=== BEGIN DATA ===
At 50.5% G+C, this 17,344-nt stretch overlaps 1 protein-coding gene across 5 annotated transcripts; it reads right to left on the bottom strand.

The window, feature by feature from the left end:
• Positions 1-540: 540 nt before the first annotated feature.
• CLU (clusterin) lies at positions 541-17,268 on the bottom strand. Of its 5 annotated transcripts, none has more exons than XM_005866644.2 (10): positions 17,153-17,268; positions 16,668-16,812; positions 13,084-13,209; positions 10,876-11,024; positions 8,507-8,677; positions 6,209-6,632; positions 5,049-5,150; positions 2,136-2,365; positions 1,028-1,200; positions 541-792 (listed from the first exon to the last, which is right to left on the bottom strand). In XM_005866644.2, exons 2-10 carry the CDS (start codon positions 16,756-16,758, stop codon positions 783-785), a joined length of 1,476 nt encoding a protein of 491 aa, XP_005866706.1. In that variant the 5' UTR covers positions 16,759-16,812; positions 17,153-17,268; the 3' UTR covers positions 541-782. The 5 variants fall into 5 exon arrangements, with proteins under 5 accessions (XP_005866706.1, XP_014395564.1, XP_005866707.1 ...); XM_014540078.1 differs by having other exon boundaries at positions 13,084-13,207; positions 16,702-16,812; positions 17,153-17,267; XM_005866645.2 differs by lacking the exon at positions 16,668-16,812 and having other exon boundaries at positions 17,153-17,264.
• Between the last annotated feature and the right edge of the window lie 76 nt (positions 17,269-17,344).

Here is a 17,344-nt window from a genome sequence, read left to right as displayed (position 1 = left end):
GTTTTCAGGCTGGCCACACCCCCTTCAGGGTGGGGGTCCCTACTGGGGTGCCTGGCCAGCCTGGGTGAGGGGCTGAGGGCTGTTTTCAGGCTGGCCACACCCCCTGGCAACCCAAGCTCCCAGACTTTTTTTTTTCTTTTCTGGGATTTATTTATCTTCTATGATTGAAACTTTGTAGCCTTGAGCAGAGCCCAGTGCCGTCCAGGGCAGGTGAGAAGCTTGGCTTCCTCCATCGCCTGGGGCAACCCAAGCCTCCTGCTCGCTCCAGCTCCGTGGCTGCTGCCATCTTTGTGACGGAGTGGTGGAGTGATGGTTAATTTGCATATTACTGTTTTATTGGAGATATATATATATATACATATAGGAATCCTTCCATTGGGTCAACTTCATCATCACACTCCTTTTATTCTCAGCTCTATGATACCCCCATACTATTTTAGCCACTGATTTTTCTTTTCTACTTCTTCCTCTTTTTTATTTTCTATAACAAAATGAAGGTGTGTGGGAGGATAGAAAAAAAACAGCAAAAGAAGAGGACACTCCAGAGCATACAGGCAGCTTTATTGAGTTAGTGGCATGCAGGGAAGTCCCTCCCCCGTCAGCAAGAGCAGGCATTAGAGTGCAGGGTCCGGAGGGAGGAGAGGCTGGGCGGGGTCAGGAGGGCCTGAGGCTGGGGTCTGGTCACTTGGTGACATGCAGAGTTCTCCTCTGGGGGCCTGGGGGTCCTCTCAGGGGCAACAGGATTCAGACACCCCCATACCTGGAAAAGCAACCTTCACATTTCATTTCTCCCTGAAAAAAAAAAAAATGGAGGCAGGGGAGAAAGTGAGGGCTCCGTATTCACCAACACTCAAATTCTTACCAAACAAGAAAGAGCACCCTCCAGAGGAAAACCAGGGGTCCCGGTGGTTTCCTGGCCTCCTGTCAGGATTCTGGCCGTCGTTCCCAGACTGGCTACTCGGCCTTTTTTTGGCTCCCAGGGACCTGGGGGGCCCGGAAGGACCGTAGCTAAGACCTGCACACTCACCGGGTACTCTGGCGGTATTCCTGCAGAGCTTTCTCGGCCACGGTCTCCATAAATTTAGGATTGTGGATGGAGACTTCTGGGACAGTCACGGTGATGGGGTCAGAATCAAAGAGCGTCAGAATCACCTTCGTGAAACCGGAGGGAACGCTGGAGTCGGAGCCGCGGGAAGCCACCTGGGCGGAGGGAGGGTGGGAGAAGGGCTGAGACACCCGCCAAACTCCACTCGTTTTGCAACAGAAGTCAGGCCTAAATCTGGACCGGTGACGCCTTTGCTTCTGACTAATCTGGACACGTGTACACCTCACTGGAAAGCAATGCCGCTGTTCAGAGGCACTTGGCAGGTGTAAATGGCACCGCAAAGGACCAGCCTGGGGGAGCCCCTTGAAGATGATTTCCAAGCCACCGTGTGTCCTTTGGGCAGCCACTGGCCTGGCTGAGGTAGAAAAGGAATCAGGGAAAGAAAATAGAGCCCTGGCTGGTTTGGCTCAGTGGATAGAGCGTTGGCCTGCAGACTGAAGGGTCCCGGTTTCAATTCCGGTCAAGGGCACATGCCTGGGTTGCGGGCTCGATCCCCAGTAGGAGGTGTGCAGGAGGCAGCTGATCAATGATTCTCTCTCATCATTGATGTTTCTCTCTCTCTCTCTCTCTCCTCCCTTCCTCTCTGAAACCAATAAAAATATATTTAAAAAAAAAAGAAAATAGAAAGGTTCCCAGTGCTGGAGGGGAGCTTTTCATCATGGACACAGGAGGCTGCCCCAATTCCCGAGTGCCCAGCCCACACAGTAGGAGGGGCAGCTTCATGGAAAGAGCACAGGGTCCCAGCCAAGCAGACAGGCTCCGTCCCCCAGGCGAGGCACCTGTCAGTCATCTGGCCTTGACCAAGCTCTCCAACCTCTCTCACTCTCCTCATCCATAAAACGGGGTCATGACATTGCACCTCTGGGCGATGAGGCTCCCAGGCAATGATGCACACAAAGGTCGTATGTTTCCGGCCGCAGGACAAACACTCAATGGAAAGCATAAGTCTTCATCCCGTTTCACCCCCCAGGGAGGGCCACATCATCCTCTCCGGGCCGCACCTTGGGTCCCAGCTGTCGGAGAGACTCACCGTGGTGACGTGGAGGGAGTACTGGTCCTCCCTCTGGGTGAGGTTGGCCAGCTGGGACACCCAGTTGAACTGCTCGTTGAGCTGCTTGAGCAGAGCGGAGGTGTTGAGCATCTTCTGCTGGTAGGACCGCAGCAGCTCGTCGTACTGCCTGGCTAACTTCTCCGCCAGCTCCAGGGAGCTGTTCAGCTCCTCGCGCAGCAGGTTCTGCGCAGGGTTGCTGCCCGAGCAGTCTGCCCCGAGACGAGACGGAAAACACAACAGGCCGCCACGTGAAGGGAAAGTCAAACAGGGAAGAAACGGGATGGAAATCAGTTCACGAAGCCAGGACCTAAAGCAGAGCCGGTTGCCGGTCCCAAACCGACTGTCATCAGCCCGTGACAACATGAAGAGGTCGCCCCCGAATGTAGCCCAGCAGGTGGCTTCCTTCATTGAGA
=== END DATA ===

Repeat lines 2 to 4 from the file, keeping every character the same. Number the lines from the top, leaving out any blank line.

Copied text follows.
The window, feature by feature from the left end:
• Positions 1-540: 540 nt before the first annotated feature.
• CLU (clusterin) lies at positions 541-17,268 on the bottom strand. Of its 5 annotated transcripts, none has more exons than XM_005866644.2 (10): positions 17,153-17,268; positions 16,668-16,812; positions 13,084-13,209; positions 10,876-11,024; positions 8,507-8,677; positions 6,209-6,632; positions 5,049-5,150; positions 2,136-2,365; positions 1,028-1,200; positions 541-792 (listed from the first exon to the last, which is right to left on the bottom strand). In XM_005866644.2, exons 2-10 carry the CDS (start codon positions 16,756-16,758, stop codon positions 783-785), a joined length of 1,476 nt encoding a protein of 491 aa, XP_005866706.1. In that variant the 5' UTR covers positions 16,759-16,812; positions 17,153-17,268; the 3' UTR covers positions 541-782. The 5 variants fall into 5 exon arrangements, with proteins under 5 accessions (XP_005866706.1, XP_014395564.1, XP_005866707.1 ...); XM_014540078.1 differs by having other exon boundaries at positions 13,084-13,207; positions 16,702-16,812; positions 17,153-17,267; XM_005866645.2 differs by lacking the exon at positions 16,668-16,812 and having other exon boundaries at positions 17,153-17,264.